Scotland convicts far fewer people under money-laundering laws than the rest of the UK, according to a major new global report.

International researchers - in a broadly positive report on Britain’s efforts to tackle dirty money -said prosecutions were “notably lower” north of the border than south.

Experts at Financial Action Task Force or FATF - a body set up by the G7 group of advanced economies to tackle serious global criminality - said there had been a dozen specific money-laundering convictions in Scotland in 2016 compared with nearly 2000 in England and 58 in Northern Ireland.

Justice insiders in Scotland are not convinced this FATF comparison is fair - because Scottish prosecutors have other options for charging launderers and because they face a higher evidentiary bar, with the requirement for corroboration.

However, they acknowledge there is still more Scottish authorities can do to root out those trying to clean the proceeds of their crimes in this country.

FATF said: “The UK routinely and aggressively identifies, pursues and prioritises money-laundering.

“Annually, the UK achieves around 7 900 investigations, 2 000 prosecutions and 1 400 convictions for cases of standalone ML or where ML was the primary offence.

“Prosecution and conviction figures are notably lower in Scotland. This may be due to Scotland’s higher evidentiary threshold.”

Scotland has had some big successes against money-launderers in recent years. Last week a gang of four Latvians were jailed for 20 years for money-laundering and fraud. The group, including Hardijs Langsteins, had trafficked vulnerable people from the Baltic nation, put them up in West Lothian and forced them to open bank accounts. However, they were convicted of catch-all Scottish organised crime offences and would not necessarily have shown up in statistical analysis off the kind carried out by FATF.

An official Crown Office and Procurator Fiscal Service (COPFS) spokesman said: “The FATF report notes that despite the higher evidential standards required in Scotland, the Crown Office and Procurator Fiscal Service has had a number of notable successes in the prosecution of money laundering.

“In Scotland, money laundering can also be prosecuted as a different statutory offence, namely being involved in serious and organised crime, and also via common law in terms of the Scottish crime of reset or as part of other criminal charges.

“A number of steps have already been taken to enhance COPFS’ capability to prosecute these crimes and COPFS will continue to develop training and tools and collaborate with law enforcement partners to effectively prosecute such cases.

“In addition, the Lord Advocate has secured additional funding for the COPFS Serious and Organised Crime Unit and this will help build capacity in Scotland to investigate and prosecute such cases.”

Scotland has been praised internationally for audacious efforts to target and disrupt high-level gangsters, both by the Crime and Police Scotland. Sources believe many of the English money-laundering charges are for low-level figures, “tiddlers”, or “mules”. These include as students duped by criminals in to earning “easy money” by letting dirty money cleaners flush transfers through their accounts.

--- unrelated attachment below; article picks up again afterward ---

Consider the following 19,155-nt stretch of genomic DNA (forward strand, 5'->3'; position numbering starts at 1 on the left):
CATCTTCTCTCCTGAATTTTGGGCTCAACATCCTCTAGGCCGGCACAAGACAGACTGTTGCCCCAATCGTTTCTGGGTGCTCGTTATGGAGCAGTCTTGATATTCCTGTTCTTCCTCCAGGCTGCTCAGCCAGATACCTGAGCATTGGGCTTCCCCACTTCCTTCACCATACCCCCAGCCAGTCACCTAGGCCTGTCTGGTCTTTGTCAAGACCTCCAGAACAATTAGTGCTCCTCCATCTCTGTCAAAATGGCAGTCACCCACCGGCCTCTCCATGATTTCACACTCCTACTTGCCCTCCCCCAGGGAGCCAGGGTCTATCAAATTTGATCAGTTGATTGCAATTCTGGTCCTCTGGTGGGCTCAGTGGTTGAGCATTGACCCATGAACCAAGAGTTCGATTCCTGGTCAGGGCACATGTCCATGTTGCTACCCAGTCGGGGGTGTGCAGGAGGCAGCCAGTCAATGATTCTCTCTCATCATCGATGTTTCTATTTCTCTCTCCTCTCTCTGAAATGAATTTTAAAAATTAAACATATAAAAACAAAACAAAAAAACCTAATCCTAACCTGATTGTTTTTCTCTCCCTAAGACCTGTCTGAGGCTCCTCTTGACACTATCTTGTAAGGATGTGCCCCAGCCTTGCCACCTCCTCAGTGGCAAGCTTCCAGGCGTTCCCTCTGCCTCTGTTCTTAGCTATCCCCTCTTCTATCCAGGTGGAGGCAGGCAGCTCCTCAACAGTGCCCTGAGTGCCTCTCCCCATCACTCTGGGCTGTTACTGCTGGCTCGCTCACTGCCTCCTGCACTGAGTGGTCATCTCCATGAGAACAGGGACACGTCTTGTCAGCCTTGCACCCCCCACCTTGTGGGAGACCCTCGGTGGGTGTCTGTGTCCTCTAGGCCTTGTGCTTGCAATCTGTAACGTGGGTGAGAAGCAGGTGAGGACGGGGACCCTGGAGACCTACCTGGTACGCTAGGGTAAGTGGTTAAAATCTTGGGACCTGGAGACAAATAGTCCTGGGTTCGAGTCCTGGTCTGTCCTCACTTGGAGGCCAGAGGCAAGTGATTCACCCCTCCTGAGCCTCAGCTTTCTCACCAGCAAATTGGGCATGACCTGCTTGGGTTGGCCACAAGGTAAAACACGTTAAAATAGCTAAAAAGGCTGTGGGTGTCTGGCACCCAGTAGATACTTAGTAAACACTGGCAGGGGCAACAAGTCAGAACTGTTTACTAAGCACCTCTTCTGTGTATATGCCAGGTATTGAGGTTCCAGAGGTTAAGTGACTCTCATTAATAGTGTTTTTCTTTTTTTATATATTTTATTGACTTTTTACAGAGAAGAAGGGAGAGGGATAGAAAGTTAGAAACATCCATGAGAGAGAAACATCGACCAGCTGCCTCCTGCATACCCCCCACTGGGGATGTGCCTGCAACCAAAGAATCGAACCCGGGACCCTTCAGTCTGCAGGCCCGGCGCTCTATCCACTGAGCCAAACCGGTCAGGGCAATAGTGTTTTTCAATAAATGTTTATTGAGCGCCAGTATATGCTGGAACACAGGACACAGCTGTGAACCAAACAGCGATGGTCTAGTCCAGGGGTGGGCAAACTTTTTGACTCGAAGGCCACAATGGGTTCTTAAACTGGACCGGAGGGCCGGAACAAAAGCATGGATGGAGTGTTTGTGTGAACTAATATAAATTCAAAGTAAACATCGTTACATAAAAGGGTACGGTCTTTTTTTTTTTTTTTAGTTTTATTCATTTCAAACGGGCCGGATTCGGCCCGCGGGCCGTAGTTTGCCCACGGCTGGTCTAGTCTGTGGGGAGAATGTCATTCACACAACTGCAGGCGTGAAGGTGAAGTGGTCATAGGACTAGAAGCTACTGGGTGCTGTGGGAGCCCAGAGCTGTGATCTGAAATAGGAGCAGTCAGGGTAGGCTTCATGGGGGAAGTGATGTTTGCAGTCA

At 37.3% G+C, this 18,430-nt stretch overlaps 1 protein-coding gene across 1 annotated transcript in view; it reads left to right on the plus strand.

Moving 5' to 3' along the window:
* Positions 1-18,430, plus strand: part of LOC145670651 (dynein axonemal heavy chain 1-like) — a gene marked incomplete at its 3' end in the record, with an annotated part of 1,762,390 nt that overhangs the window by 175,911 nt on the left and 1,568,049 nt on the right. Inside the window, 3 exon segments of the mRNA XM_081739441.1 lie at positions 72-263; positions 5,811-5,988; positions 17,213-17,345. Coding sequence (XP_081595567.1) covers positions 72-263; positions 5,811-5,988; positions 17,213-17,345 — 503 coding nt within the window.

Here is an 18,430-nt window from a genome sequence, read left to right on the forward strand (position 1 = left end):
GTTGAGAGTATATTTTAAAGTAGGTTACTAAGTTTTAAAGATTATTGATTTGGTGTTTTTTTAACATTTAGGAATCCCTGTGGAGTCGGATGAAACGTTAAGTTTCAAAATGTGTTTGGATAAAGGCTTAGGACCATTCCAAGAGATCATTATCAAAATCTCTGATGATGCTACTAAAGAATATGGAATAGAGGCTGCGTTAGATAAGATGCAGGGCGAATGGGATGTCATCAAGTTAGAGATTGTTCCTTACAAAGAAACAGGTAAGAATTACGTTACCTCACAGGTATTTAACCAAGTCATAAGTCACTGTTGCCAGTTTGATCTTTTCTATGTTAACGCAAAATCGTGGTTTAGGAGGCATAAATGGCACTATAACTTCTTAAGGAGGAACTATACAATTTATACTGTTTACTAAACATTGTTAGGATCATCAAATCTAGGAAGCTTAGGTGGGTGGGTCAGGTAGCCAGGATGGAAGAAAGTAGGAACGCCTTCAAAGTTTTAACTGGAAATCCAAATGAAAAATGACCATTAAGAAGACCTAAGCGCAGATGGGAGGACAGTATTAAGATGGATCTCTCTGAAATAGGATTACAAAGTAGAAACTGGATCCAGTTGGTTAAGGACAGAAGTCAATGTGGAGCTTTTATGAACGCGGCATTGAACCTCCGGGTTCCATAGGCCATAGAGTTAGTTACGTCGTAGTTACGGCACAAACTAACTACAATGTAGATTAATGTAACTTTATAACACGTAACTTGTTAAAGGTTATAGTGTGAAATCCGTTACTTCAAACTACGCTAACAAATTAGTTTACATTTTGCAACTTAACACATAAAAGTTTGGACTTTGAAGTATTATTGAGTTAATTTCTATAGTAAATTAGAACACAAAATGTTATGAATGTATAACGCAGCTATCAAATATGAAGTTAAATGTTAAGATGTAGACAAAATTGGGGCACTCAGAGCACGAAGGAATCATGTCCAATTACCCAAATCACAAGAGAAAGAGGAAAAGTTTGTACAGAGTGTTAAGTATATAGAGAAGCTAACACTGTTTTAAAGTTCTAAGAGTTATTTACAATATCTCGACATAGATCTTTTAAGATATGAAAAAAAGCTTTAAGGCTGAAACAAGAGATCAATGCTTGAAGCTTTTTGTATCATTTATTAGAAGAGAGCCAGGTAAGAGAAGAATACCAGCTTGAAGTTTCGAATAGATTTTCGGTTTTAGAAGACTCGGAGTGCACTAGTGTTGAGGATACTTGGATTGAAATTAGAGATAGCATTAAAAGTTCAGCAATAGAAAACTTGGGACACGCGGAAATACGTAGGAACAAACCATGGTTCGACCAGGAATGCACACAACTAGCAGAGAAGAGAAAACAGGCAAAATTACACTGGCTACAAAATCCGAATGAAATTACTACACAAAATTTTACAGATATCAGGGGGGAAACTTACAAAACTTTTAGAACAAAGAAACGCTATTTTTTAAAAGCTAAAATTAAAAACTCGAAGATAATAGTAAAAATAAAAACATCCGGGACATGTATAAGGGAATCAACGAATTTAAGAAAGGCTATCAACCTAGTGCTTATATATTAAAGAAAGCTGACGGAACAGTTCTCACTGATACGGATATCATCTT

FAFT mentioned the Scottish Crime Campus at Gartcosh where multiple UK and Scottish agencies came together to prioritise significant players and their laundering networks.

The global researchers stress that challenges are rising with Scottish figures showing a more than 58 per cent rise in red flags for potential laundering - suspicious activity reported between 2013-2017.

FATF also said that Police Scotland accounted for four of the 180 serious money-laundering investigations under way across the UK.

Ben Wallace, the UK minister for Security and Economic Crime said he was delighted with the reports findings.

He said: “The UK has taken a leading role in the global fight against illicit finance.

“We will use all the powers and tactics we have, as set out in the new Serious and Organised Crime Strategy, to drive money launderers out of the UK and clamp down on those that threaten our security.”

FATF also called for the UK to take further action on the single form of corporate entity that does most to put Scotland in to international laundering headlines: the limited partnership or SLP. Separately, this week it emerged that none of the thousands of SLPs flouting basic transparency rules imposed to end their widespread abuse had been fined. FATF, however, praised Britain’s corporate transparency.

Money-laundering expert Graham Barrow suggested industrial-scale abuse of SLPs and similar English entities suggested all was not as rosy as the FATF suggested.

He said: “The UK gets a mostly clean bill of health from FATF at the same time that 100s of UK entities (mainly LLPs and SLPs) are used in every major laundromat over the last 10 years. Which suggests FATF measures actions not outcomes. Not the same thing!”

Westminster is responsible for corporate law on issues like SLPs and much regulation. Money-laundering enforcement in Scotland is devolved, though HMRC looks at tax cases.